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Employment Law
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How Independent Contractors Can Secure and Protect Copyright Interests in Works Made for Hire

In general, the creator of a work — whether it is musical, verbal, visual, digital or another form — is entitled to the copyright. However, federal law makes exceptions for “works made for hire.” These are works created by employees during the course of their employment or by independent contractors. In those cases, the employer Read More

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Can an At-Will Employee Be Fired for Engaging in a Political Protest?

Most people have strong opinions regarding politics — and sometimes the topic can be difficult to avoid in the workplace. If you express your views at your job or by participating in a political protest, you may be wondering if you can be legally terminated by your employer in retaliation. Although the First Amendment provides Read More

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Coronavirus Relief Bill Temporarily Expands Family and Medical Leave

The Families First Coronavirus Response Act (FFCRA), enacted as part of the national response to COVID-19, requires employers to allow employees expanded family and medical leave for reasons related to the coronavirus. The new law temporarily expands the reach of the Family and Medical Leave Act (FMLA), which applies to all private employers with at Read More

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When Can a Worker Sue for Defamation?

Your ability to earn a livelihood depends in large part on your reputation, which can be heavily based on what your present and previous employers or clients say about you. If you believe that anyone connected with your career made disparaging remarks that hurt your prospects for a job or a promotion, you may be Read More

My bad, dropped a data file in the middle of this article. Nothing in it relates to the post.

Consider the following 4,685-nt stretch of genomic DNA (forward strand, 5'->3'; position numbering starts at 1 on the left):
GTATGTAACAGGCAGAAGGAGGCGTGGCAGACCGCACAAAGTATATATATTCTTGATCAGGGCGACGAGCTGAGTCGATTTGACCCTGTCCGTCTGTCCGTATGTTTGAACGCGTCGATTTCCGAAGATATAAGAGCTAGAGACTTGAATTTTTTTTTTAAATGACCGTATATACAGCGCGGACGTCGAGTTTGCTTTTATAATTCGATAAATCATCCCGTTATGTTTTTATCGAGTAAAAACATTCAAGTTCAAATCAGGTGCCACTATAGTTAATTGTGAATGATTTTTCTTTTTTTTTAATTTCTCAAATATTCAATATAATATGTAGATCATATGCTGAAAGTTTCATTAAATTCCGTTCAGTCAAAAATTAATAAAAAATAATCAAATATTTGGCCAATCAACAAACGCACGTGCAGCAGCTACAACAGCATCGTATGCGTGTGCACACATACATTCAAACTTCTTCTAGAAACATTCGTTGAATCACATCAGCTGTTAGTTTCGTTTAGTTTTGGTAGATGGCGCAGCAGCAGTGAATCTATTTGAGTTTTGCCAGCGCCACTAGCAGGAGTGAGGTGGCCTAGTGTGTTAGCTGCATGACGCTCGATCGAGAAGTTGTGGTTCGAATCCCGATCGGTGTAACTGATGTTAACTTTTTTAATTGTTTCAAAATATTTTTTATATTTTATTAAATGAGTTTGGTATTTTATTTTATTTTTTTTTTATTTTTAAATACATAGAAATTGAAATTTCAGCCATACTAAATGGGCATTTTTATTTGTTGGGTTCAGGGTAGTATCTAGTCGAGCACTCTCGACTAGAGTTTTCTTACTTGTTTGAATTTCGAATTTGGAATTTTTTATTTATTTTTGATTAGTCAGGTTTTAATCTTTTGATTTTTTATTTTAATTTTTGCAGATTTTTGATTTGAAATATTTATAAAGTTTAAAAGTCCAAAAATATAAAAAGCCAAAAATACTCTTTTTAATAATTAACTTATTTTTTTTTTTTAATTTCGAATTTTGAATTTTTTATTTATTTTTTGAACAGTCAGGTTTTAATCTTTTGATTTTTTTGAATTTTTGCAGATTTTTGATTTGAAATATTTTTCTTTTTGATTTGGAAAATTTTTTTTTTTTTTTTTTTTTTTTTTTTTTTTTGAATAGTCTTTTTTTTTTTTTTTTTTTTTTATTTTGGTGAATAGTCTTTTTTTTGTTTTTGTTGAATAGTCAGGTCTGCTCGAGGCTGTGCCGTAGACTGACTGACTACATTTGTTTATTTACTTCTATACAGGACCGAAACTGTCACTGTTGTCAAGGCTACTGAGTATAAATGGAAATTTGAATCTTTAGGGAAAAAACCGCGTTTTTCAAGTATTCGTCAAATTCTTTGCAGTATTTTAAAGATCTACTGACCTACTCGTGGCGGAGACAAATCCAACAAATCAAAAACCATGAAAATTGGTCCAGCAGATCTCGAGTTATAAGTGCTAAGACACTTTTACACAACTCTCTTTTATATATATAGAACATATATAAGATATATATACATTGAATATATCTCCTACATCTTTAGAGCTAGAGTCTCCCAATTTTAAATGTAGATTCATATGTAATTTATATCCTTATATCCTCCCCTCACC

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Avoiding Claims of Illegal Termination of At-Will Employees

Most employment is at-will, meaning the employer generally has the right to discharge an employee at any time for any reason or for no reason at all. However, a termination or other job action cannot violate protections against unlawful discrimination or retaliation. Federal laws prohibit employment actions based on an individual’s sex, religion, age, race, Read More

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How Can Kentucky Employers Use Arrest and Conviction Records?

Job hunting can be difficult for a person with a criminal record. There are federal and state protections that can make matters a little easier for these individuals. In Kentucky, job applicants do not have to disclose any expunged records on their employment applications. However, the state does not prohibit employers from considering arrests and Read More

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